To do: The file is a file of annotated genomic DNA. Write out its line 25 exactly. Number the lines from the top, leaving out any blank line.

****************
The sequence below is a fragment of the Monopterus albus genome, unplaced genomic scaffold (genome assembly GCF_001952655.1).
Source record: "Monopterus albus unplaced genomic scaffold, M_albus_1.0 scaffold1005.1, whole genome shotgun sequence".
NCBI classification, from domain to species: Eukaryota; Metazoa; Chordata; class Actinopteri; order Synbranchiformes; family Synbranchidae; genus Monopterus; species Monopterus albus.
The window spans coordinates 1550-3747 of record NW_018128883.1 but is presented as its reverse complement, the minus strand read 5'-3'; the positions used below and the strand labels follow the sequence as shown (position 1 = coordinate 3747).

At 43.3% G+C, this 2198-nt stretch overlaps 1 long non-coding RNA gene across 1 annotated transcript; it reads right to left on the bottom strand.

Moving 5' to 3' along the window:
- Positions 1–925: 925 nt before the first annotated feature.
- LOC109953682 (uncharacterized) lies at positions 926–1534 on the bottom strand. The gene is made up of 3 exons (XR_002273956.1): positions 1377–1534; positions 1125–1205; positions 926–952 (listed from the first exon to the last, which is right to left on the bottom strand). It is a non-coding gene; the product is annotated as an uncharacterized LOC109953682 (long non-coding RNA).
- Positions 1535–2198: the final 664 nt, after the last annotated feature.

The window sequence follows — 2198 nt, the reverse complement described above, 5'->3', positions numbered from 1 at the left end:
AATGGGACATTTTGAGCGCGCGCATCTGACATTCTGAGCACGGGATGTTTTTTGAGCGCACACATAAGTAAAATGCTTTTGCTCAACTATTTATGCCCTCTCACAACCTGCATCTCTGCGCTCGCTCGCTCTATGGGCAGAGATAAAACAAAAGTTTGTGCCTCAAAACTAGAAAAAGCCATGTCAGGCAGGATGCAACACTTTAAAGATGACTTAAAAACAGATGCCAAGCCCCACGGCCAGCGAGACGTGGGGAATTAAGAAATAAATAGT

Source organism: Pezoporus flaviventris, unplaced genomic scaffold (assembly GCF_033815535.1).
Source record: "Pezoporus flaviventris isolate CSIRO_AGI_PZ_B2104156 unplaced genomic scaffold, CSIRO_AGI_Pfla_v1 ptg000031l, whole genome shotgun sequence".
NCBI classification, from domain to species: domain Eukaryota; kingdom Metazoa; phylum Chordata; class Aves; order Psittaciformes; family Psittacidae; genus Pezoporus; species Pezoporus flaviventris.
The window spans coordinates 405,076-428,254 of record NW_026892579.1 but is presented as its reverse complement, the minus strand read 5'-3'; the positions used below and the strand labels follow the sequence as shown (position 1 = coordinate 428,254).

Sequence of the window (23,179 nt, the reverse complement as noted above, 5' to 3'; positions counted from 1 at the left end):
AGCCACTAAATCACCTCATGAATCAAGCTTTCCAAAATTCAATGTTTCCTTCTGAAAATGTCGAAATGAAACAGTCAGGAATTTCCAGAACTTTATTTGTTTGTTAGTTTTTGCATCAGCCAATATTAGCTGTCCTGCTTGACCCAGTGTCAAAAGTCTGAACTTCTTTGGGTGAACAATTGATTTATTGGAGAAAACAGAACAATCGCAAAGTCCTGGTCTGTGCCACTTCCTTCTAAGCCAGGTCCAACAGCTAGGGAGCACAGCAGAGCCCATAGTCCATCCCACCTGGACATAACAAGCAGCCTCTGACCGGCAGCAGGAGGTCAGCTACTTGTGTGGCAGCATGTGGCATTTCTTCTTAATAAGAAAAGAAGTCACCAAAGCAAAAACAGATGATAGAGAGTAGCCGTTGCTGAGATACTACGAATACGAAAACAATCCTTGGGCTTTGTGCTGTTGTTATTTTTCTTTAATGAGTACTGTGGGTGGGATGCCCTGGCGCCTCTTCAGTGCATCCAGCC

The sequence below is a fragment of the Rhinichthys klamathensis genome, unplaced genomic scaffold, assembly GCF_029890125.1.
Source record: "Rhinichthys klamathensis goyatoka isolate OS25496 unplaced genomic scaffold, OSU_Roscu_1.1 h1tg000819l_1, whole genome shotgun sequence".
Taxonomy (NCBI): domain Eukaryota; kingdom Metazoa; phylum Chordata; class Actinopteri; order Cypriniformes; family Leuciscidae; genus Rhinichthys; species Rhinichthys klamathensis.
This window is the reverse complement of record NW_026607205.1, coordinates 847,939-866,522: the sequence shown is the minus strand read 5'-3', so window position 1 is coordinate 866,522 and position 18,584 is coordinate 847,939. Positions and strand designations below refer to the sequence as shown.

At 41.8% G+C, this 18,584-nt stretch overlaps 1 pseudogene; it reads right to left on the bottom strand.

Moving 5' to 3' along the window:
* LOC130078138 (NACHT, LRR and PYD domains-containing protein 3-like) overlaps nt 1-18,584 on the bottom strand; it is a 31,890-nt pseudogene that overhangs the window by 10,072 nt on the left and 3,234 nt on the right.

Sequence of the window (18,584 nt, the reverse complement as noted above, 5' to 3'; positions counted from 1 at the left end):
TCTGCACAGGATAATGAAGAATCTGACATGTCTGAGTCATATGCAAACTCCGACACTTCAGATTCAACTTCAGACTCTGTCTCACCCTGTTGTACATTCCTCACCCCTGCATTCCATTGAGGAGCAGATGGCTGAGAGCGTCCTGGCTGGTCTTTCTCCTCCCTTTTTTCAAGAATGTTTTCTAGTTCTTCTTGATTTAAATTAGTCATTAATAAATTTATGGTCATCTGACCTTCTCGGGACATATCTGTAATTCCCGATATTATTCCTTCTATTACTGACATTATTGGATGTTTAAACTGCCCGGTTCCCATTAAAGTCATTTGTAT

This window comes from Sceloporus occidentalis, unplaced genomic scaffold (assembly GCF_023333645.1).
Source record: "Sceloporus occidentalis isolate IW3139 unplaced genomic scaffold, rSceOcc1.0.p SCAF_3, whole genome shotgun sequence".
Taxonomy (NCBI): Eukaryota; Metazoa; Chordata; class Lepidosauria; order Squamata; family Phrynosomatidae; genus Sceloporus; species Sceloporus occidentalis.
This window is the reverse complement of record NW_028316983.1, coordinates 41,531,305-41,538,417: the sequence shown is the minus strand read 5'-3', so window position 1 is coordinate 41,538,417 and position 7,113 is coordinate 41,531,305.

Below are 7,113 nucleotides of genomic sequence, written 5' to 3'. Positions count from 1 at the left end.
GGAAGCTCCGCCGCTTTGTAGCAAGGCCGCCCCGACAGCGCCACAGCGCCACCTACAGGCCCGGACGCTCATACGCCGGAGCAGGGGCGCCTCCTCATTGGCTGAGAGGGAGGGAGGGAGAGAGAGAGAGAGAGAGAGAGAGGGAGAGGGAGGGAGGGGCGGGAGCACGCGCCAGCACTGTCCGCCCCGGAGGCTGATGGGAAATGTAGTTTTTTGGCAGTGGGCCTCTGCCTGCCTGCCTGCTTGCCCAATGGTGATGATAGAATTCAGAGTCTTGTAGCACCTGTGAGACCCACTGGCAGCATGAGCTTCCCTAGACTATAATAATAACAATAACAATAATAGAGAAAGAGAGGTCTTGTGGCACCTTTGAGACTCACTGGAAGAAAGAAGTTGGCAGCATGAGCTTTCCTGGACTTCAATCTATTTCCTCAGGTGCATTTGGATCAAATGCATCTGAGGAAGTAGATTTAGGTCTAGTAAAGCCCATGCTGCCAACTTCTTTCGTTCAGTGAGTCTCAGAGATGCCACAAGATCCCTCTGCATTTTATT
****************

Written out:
Sequence of the window (18,584 nt, the reverse complement as noted above, 5' to 3'; positions counted from 1 at the left end):